The holiday season is a time full of joy,
cheer, parties, and family gatherings. However, for many people, it is a time of
self-evaluation, loneliness, reflection on past failures, and anxiety about an
What Causes Holiday Blues?
Many factors can cause the "holiday blues": stress, fatigue,
unrealistic expectations, over-commercialization, financial constraints, and the
inability to be with oneís family and friends. The demands of shopping,
parties, family reunions, and house guests also contribute to feelings of
tension. People who do not become depressed may develop other stress responses,
such as: headaches, excessive drinking, over-eating, and difficulty sleeping.
Even more people experience post-holiday let down after January 1. This can
result from disappointments during the preceding months compounded with the
excess fatigue and stress.
Coping with stress and depression during
|Keep expectations for the holiday season
manageable. Try to set realistic goals for yourself. Pace yourself. Organize
your time. Make a list and prioritize the important activities. Be realistic
about what you can and cannot do. Do not put entire focus on just one day
(i.e., Thanksgiving Day) remember it is a season of holiday sentiment and
activities can be spread out (time-wise) to lessen stress and increase
|Remember the holiday season does not banish
reasons for feeling sad or lonely; there is room for these feelings to be
present, even if the person chooses not to express them.
|Leave "yesteryear" in the past
and look toward the future. Life brings changes. Each season is different
and can be enjoyed in its own way. Donít set yourself up in comparing
today with the "good olí days."
|Do something for someone else. Try
volunteering some time to help others.
|Enjoy activities that are free, such as
driving around to look at holiday decorations; going window shopping without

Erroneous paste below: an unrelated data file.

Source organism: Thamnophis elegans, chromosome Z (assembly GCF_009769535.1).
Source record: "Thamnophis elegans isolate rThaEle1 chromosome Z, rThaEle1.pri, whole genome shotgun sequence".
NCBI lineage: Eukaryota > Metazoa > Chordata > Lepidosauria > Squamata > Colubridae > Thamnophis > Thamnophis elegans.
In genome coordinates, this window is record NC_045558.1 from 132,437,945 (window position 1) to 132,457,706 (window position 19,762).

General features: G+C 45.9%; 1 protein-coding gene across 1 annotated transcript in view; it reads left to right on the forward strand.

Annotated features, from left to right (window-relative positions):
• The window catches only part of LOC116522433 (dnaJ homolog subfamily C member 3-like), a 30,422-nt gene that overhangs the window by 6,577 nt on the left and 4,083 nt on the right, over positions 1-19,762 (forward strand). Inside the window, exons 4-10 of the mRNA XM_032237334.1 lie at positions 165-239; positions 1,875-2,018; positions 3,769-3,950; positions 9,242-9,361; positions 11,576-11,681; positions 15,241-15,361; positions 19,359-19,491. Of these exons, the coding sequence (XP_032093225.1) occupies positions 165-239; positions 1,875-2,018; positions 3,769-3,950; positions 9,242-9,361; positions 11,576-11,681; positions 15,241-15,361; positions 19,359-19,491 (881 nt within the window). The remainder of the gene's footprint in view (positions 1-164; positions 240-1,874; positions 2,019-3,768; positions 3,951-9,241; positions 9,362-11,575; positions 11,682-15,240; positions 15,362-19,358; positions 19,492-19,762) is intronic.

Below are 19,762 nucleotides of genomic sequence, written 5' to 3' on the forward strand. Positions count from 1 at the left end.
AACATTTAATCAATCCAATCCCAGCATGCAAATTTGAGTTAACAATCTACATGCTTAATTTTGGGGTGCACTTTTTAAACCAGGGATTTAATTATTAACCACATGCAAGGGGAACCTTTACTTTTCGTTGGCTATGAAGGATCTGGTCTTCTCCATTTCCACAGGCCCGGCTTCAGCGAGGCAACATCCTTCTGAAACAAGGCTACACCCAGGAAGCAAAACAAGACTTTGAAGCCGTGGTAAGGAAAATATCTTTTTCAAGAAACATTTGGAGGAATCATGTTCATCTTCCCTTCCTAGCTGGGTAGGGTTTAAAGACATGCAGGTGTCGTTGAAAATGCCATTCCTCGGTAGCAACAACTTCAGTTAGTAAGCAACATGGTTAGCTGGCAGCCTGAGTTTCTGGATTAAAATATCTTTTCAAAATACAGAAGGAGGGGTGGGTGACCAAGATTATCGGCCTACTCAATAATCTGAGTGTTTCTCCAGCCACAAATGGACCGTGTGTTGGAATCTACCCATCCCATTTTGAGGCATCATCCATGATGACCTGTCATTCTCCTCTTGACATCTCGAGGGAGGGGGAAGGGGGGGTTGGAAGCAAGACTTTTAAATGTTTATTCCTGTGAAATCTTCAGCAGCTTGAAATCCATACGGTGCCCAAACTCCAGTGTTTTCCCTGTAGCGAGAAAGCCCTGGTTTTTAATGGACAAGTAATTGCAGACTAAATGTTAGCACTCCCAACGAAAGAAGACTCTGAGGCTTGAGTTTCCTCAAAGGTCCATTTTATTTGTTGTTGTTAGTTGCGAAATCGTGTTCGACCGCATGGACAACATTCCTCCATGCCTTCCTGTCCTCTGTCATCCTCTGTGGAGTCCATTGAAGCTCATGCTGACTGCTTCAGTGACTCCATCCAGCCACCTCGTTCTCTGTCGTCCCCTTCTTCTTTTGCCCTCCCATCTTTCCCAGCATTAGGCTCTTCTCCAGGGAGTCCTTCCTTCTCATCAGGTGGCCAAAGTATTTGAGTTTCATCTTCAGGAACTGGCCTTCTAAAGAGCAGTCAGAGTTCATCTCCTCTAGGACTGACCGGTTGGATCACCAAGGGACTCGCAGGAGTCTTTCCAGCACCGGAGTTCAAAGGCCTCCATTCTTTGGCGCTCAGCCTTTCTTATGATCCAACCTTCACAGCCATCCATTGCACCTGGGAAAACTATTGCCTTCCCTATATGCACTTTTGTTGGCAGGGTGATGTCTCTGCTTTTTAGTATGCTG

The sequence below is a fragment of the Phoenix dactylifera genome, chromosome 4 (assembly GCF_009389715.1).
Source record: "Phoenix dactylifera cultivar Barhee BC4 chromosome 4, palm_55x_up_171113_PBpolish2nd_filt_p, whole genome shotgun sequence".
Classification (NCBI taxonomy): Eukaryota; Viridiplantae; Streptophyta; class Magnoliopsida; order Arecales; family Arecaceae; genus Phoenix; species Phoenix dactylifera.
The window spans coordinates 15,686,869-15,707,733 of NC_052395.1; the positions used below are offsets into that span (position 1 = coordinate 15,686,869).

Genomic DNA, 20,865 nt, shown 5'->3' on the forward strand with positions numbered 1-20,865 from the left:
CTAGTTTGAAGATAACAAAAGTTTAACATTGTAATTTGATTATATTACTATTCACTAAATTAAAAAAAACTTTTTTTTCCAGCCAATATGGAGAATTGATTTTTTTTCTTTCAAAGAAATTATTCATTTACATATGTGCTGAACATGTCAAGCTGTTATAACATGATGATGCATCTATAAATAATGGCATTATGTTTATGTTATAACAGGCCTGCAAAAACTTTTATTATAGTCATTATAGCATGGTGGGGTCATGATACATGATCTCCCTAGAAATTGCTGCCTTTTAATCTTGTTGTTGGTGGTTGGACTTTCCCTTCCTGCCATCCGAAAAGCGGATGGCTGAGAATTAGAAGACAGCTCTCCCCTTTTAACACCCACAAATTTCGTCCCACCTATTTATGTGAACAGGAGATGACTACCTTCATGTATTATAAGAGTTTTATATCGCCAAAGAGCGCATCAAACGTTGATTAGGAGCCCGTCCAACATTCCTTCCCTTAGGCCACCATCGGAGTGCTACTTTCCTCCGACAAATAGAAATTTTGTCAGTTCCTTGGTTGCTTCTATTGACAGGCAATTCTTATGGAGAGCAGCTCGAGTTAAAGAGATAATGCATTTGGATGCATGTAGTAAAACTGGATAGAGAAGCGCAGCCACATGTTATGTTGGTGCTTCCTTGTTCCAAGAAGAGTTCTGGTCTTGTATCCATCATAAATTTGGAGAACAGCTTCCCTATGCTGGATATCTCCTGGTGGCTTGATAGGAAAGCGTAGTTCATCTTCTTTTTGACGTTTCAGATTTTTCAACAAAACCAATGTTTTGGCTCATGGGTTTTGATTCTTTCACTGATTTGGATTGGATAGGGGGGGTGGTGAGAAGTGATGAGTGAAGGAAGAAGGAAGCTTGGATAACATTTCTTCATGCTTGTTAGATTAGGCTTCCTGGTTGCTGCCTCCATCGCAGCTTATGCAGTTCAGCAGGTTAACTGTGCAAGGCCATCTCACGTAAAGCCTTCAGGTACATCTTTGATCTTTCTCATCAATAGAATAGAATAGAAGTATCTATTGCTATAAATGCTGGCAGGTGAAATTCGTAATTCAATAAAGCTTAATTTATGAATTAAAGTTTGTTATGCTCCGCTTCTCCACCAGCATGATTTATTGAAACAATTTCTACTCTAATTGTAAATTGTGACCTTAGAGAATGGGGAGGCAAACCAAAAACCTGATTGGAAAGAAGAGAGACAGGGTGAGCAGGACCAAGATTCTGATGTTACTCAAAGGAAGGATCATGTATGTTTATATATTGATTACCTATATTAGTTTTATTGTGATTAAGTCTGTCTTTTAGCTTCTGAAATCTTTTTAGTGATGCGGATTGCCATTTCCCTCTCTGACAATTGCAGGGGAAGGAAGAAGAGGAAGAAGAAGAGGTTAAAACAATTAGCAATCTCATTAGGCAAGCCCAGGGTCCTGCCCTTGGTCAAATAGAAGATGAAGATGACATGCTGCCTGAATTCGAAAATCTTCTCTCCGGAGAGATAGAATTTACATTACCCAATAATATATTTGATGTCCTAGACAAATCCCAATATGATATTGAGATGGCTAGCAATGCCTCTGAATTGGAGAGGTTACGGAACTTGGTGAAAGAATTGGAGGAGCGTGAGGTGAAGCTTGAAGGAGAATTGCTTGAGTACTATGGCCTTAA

buying; making a snowperson with children.
|Be aware that excessive drinking will only
increase your feelings of depression.
|Try something new. Celebrate the holidays
in a new way.
|Spend time with supportive and caring
people. Reach out and make new friends or contact someone you have not heard
from for awhile.
|Save time for yourself! Recharge your
batteries! Let others share responsibility of activities.|
Can Environment be a Factor?
Recent studies show that some people suffer from seasonal affective disorder
(SAD) which results from fewer hours of sunlight as the days grow shorter during
the winter months. Phototherapy, a treatment involving a few hours of exposure
to intense light, is effective in relieving depressive symptoms in patients with
Other studies on the benefits of phototherapy
found that exposure to early morning sunlight was effective in relieving
seasonal depression. Recent findings, however, suggest that patients respond
equally well to phototherapy whether it is scheduled in the early afternoon.
This has practical applications for antidepressant treatment since it allows the
use of phototherapy in the workplace as well as the home.
For More Information:
Contact you local Mental Health Association, community mental health center, or:
National Mental Health Association
2001 N. Beauregard Street, 12th Floor
Alexandria, VA 22311
Mental Health Resource Center
TTY Line 800/433-5959